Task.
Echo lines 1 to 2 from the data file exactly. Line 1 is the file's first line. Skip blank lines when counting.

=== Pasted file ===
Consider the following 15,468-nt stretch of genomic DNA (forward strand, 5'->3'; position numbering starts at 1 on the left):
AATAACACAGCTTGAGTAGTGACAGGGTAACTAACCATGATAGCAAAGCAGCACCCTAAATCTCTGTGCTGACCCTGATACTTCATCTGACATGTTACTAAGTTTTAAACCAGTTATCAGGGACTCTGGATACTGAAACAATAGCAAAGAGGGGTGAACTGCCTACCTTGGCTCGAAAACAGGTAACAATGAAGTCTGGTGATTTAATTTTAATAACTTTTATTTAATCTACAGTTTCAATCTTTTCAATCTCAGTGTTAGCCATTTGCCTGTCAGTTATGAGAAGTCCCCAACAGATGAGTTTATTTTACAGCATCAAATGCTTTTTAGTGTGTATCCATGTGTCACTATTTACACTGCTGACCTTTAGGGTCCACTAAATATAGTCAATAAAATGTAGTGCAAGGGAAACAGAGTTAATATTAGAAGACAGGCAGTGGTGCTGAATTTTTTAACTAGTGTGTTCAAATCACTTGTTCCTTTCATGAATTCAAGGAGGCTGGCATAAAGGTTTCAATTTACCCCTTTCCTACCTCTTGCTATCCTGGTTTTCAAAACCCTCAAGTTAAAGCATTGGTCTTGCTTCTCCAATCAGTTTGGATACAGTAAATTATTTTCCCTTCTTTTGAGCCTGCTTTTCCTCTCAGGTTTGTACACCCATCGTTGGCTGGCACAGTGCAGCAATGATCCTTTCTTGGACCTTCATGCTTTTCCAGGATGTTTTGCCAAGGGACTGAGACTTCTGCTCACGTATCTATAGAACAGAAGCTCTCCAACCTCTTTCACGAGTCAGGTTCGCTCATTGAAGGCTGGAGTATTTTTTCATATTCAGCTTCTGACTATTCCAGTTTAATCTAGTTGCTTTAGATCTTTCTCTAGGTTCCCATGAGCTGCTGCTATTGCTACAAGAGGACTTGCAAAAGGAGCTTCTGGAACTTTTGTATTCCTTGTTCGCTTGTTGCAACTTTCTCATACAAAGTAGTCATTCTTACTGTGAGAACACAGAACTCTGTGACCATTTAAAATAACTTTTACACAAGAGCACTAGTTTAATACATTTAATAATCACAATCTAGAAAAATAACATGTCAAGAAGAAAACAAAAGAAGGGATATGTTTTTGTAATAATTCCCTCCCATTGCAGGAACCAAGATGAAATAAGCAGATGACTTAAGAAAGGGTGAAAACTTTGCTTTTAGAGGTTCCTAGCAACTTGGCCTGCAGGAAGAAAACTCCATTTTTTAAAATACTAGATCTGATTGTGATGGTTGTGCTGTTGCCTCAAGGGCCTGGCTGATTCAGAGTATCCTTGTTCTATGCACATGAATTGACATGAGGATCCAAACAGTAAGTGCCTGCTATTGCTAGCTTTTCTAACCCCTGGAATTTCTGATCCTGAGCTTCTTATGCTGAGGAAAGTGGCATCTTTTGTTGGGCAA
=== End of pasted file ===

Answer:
Consider the following 15,468-nt stretch of genomic DNA (forward strand, 5'->3'; position numbering starts at 1 on the left):
AATAACACAGCTTGAGTAGTGACAGGGTAACTAACCATGATAGCAAAGCAGCACCCTAAATCTCTGTGCTGACCCTGATACTTCATCTGACATGTTACTAAGTTTTAAACCAGTTATCAGGGACTCTGGATACTGAAACAATAGCAAAGAGGGGTGAACTGCCTACCTTGGCTCGAAAACAGGTAACAATGAAGTCTGGTGATTTAATTTTAATAACTTTTATTTAATCTACAGTTTCAATCTTTTCAATCTCAGTGTTAGCCATTTGCCTGTCAGTTATGAGAAGTCCCCAACAGATGAGTTTATTTTACAGCATCAAATGCTTTTTAGTGTGTATCCATGTGTCACTATTTACACTGCTGACCTTTAGGGTCCACTAAATATAGTCAATAAAATGTAGTGCAAGGGAAACAGAGTTAATATTAGAAGACAGGCAGTGGTGCTGAATTTTTTAACTAGTGTGTTCAAATCACTTGTTCCTTTCATGAATTCAAGGAGGCTGGCATAAAGGTTTCAATTTACCCCTTTCCTACCTCTTGCTATCCTGGTTTTCAAAACCCTCAAGTTAAAGCATTGGTCTTGCTTCTCCAATCAGTTTGGATACAGTAAATTATTTTCCCTTCTTTTGAGCCTGCTTTTCCTCTCAGGTTTGTACACCCATCGTTGGCTGGCACAGTGCAGCAATGATCCTTTCTTGGACCTTCATGCTTTTCCAGGATGTTTTGCCAAGGGACTGAGACTTCTGCTCACGTATCTATAGAACAGAAGCTCTCCAACCTCTTTCACGAGTCAGGTTCGCTCATTGAAGGCTGGAGTATTTTTTCATATTCAGCTTCTGACTATTCCAGTTTAATCTAGTTGCTTTAGATCTTTCTCTAGGTTCCCATGAGCTGCTGCTATTGCTACAAGAGGACTTGCAAAAGGAGCTTCTGGAACTTTTGTATTCCTTGTTCGCTTGTTGCAACTTTCTCATACAAAGTAGTCATTCTTACTGTGAGAACACAGAACTCTGTGACCATTTAAAATAACTTTTACACAAGAGCACTAGTTTAATACATTTAATAATCACAATCTAGAAAAATAACATGTCAAGAAGAAAACAAAAGAAGGGATATGTTTTTGTAATAATTCCCTCCCATTGCAGGAACCAAGATGAAATAAGCAGATGACTTAAGAAAGGGTGAAAACTTTGCTTTTAGAGGTTCCTAGCAACTTGGCCTGCAGGAAGAAAACTCCATTTTTTAAAATACTAGATCTGATTGTGATGGTTGTGCTGTTGCCTCAAGGGCCTGGCTGATTCAGAGTATCCTTGTTCTATGCACATGAATTGACATGAGGATCCAAACAGTAAGTGCCTGCTATTGCTAGCTTTTCTAACCCCTGGAATTTCTGATCCTGAGCTTCTTATGCTGAGGAAAGTGGCATCTTTTGTTGGGCAA